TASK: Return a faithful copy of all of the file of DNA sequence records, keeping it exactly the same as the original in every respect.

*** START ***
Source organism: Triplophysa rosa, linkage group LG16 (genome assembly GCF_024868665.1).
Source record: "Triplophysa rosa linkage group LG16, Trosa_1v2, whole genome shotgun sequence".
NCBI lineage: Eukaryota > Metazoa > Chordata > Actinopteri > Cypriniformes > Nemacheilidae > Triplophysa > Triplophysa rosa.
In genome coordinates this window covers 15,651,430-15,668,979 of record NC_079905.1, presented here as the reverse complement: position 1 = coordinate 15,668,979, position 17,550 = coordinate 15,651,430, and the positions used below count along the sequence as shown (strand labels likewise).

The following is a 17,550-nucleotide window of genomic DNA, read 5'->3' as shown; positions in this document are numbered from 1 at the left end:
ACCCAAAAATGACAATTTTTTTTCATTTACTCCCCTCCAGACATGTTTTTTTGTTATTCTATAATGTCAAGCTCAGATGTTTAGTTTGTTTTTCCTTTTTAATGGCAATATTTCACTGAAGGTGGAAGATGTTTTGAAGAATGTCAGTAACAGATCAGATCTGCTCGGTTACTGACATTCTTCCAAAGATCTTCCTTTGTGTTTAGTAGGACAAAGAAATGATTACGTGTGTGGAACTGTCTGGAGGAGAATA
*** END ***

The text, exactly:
Source organism: Triplophysa rosa, linkage group LG16 (genome assembly GCF_024868665.1).
Source record: "Triplophysa rosa linkage group LG16, Trosa_1v2, whole genome shotgun sequence".
NCBI lineage: Eukaryota > Metazoa > Chordata > Actinopteri > Cypriniformes > Nemacheilidae > Triplophysa > Triplophysa rosa.
In genome coordinates this window covers 15,651,430-15,668,979 of record NC_079905.1, presented here as the reverse complement: position 1 = coordinate 15,668,979, position 17,550 = coordinate 15,651,430, and the positions used below count along the sequence as shown (strand labels likewise).

The following is a 17,550-nucleotide window of genomic DNA, read 5'->3' as shown; positions in this document are numbered from 1 at the left end:
ACCCAAAAATGACAATTTTTTTTCATTTACTCCCCTCCAGACATGTTTTTTTGTTATTCTATAATGTCAAGCTCAGATGTTTAGTTTGTTTTTCCTTTTTAATGGCAATATTTCACTGAAGGTGGAAGATGTTTTGAAGAATGTCAGTAACAGATCAGATCTGCTCGGTTACTGACATTCTTCCAAAGATCTTCCTTTGTGTTTAGTAGGACAAAGAAATGATTACGTGTGTGGAACTGTCTGGAGGAGAATA